Blog Archives

Alert: people working in all sectors should scrutinise the National Planning Policy Framework

In particular, readers who have a degree of interest in environmental issues, whether narrowly focussed or holistic, are advised to scrutinise the government’s NPPF draft consultation document.

Its commitment to reducing emissions was set out in the original NPPF document March 12(page 2, cover right) and in the draft consultation document (page 5):


However, one planner drew attention to an environmentally undesirable omission in the transport sector. Readers with a different focus may well find other causes for concern in this draft document and wish to take part in the consultation.  

Local authorities encouraging the use of freight by water, using suitable canals and rivers, have noted an omission in the revised Mineral Planning Policy. The original para. 143 of the NPPF:

The new Para 200 e):

This is significantly different from the original para 143 which puts more emphasis on sustainable transport modes for minerals.

Local Mineral Planning Authorities in areas such as Leeds and Manchester, who are safeguarding existing wharves and approving new ones, ensuring sustainable modes of bulk transport for minerals, and those involved with the waterway freight industry will recommend that the original wording is reinstated.

 

 

 

o

“Grand vanity projects” – HS2

State and local governments want showcase projects and councillors and ministers want “legacies” . . .

The message: the Coalition is delivering on infrastructure

The message: the Coalition is delivering on infrastructure

A reader on holiday in Devon took time off to draw our attention to an article by Liam Halligan, who has a remarkably wide wealth of business experience.

Last week, George Osborne, David Cameron and government ministers were photographed inspecting building projects across the country, wearing hard hats and high-visibility jackets. The message: the Coalition is delivering on infrastructure.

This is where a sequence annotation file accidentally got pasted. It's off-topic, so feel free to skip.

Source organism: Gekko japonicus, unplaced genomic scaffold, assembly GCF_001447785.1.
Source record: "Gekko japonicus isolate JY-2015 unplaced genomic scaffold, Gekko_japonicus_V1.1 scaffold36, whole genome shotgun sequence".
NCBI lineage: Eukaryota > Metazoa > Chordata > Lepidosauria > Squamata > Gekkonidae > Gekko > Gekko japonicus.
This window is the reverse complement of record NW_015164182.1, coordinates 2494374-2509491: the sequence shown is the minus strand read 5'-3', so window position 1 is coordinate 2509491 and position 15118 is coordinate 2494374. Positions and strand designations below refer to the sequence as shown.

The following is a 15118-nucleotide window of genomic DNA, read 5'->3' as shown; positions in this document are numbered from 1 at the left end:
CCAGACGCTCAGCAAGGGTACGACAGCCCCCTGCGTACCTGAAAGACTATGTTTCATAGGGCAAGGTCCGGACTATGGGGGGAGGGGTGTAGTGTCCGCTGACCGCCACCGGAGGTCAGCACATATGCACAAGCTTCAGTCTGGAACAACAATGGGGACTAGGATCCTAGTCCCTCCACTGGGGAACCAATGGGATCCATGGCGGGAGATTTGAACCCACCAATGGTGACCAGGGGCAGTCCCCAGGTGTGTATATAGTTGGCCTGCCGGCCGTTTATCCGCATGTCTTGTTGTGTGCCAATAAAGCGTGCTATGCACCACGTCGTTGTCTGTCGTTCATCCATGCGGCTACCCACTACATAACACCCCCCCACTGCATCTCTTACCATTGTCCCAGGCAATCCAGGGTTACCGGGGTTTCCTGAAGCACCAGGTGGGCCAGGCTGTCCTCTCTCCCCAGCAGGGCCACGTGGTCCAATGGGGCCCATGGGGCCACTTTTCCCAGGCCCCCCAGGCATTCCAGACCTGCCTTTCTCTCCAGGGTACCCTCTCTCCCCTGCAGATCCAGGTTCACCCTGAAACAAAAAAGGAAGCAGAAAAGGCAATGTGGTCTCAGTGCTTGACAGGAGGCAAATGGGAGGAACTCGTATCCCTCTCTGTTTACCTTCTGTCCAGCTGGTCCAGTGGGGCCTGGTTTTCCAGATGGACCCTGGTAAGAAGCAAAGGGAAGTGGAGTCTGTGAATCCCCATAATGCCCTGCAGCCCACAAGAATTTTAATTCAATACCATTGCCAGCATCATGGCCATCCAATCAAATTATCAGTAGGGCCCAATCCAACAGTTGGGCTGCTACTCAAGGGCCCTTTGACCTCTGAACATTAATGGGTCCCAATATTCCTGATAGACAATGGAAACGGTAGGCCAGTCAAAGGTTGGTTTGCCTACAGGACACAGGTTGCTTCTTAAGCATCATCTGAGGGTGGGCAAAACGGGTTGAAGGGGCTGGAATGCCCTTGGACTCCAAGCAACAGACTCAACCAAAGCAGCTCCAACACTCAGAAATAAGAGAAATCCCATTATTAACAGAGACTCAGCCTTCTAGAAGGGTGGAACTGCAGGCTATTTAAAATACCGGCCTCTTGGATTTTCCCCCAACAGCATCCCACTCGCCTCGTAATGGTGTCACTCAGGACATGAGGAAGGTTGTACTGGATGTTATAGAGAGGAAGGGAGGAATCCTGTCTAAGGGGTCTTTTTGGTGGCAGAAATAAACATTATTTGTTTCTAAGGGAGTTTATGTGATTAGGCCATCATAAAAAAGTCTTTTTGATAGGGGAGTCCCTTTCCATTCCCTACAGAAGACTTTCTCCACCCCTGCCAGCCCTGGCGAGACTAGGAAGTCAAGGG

The Treasury published an updated list of over 200 major projects to be completed or started in 2014-15 – infrastructure spending will be £36bn this year, according to Downing Street, up from £15bn in 2013. But since 2010 the national debt has risen from £800bn to over £1,200bn. Government is still borrowing £100bn-plus annually, as it has for five successive years.

overcrowding on trains

Halligan’s view on the HS2 proposal: “What desperately needs addressing isn’t inter-city speed, but massive overcrowding on local commuter lines — not only into London, but Birmingham, Leeds, and Manchester too, where passenger numbers have grown faster than those into and out of the capital.

He advocates placing a greater emphasis on cross-country train services. Instead of spending £80bn-plus on the London-Birmingham leg of HS2, there should be investment in the two lines that already run between the two cities. Rather than a marginally quicker service from London to Manchester, Leeds and Sheffield – the cost of which will limit its use largely to business travellers –a world-class and more frequent inter-city links between the great northern cities is needed.

The last word from Halligan: “The UK’s public finances remain in a critical state. Now is the time for cost-effective solutions to genuine problems, not grand vanity projects”